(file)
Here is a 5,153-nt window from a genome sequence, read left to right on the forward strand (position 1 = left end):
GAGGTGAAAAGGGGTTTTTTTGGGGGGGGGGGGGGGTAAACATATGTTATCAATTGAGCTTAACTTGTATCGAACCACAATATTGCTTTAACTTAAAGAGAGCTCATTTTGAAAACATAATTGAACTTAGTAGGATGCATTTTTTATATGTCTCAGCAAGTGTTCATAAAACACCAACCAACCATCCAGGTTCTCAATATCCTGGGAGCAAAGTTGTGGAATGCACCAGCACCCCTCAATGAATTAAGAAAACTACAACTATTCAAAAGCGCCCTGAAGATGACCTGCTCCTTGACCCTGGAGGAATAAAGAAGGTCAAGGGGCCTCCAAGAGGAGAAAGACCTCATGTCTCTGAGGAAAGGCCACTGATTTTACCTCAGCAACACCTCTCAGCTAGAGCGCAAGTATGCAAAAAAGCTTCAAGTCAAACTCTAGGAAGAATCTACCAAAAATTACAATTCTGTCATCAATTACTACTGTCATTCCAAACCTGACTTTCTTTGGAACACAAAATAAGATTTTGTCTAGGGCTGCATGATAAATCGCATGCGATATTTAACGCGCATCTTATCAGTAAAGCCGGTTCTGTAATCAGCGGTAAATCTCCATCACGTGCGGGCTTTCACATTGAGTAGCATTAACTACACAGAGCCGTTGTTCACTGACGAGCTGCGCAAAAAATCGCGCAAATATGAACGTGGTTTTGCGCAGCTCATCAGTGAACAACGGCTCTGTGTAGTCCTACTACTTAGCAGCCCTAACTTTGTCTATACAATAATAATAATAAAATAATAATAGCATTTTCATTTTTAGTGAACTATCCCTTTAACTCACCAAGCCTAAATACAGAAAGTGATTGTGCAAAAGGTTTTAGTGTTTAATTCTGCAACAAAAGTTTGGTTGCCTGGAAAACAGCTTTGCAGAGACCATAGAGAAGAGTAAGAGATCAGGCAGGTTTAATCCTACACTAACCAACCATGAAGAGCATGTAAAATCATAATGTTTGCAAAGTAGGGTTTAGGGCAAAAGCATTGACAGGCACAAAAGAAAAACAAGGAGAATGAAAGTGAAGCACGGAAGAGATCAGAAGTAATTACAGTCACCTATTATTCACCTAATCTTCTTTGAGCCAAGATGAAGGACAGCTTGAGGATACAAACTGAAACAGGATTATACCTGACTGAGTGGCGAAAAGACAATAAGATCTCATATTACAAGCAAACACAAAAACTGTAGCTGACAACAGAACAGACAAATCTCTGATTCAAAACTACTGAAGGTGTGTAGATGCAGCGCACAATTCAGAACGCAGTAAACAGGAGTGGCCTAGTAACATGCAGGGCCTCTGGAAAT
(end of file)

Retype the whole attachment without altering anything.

Here is a 5,153-nt window from a genome sequence, read left to right on the forward strand (position 1 = left end):
GAGGTGAAAAGGGGTTTTTTTGGGGGGGGGGGGGGGTAAACATATGTTATCAATTGAGCTTAACTTGTATCGAACCACAATATTGCTTTAACTTAAAGAGAGCTCATTTTGAAAACATAATTGAACTTAGTAGGATGCATTTTTTATATGTCTCAGCAAGTGTTCATAAAACACCAACCAACCATCCAGGTTCTCAATATCCTGGGAGCAAAGTTGTGGAATGCACCAGCACCCCTCAATGAATTAAGAAAACTACAACTATTCAAAAGCGCCCTGAAGATGACCTGCTCCTTGACCCTGGAGGAATAAAGAAGGTCAAGGGGCCTCCAAGAGGAGAAAGACCTCATGTCTCTGAGGAAAGGCCACTGATTTTACCTCAGCAACACCTCTCAGCTAGAGCGCAAGTATGCAAAAAAGCTTCAAGTCAAACTCTAGGAAGAATCTACCAAAAATTACAATTCTGTCATCAATTACTACTGTCATTCCAAACCTGACTTTCTTTGGAACACAAAATAAGATTTTGTCTAGGGCTGCATGATAAATCGCATGCGATATTTAACGCGCATCTTATCAGTAAAGCCGGTTCTGTAATCAGCGGTAAATCTCCATCACGTGCGGGCTTTCACATTGAGTAGCATTAACTACACAGAGCCGTTGTTCACTGACGAGCTGCGCAAAAAATCGCGCAAATATGAACGTGGTTTTGCGCAGCTCATCAGTGAACAACGGCTCTGTGTAGTCCTACTACTTAGCAGCCCTAACTTTGTCTATACAATAATAATAATAAAATAATAATAGCATTTTCATTTTTAGTGAACTATCCCTTTAACTCACCAAGCCTAAATACAGAAAGTGATTGTGCAAAAGGTTTTAGTGTTTAATTCTGCAACAAAAGTTTGGTTGCCTGGAAAACAGCTTTGCAGAGACCATAGAGAAGAGTAAGAGATCAGGCAGGTTTAATCCTACACTAACCAACCATGAAGAGCATGTAAAATCATAATGTTTGCAAAGTAGGGTTTAGGGCAAAAGCATTGACAGGCACAAAAGAAAAACAAGGAGAATGAAAGTGAAGCACGGAAGAGATCAGAAGTAATTACAGTCACCTATTATTCACCTAATCTTCTTTGAGCCAAGATGAAGGACAGCTTGAGGATACAAACTGAAACAGGATTATACCTGACTGAGTGGCGAAAAGACAATAAGATCTCATATTACAAGCAAACACAAAAACTGTAGCTGACAACAGAACAGACAAATCTCTGATTCAAAACTACTGAAGGTGTGTAGATGCAGCGCACAATTCAGAACGCAGTAAACAGGAGTGGCCTAGTAACATGCAGGGCCTCTGGAAAT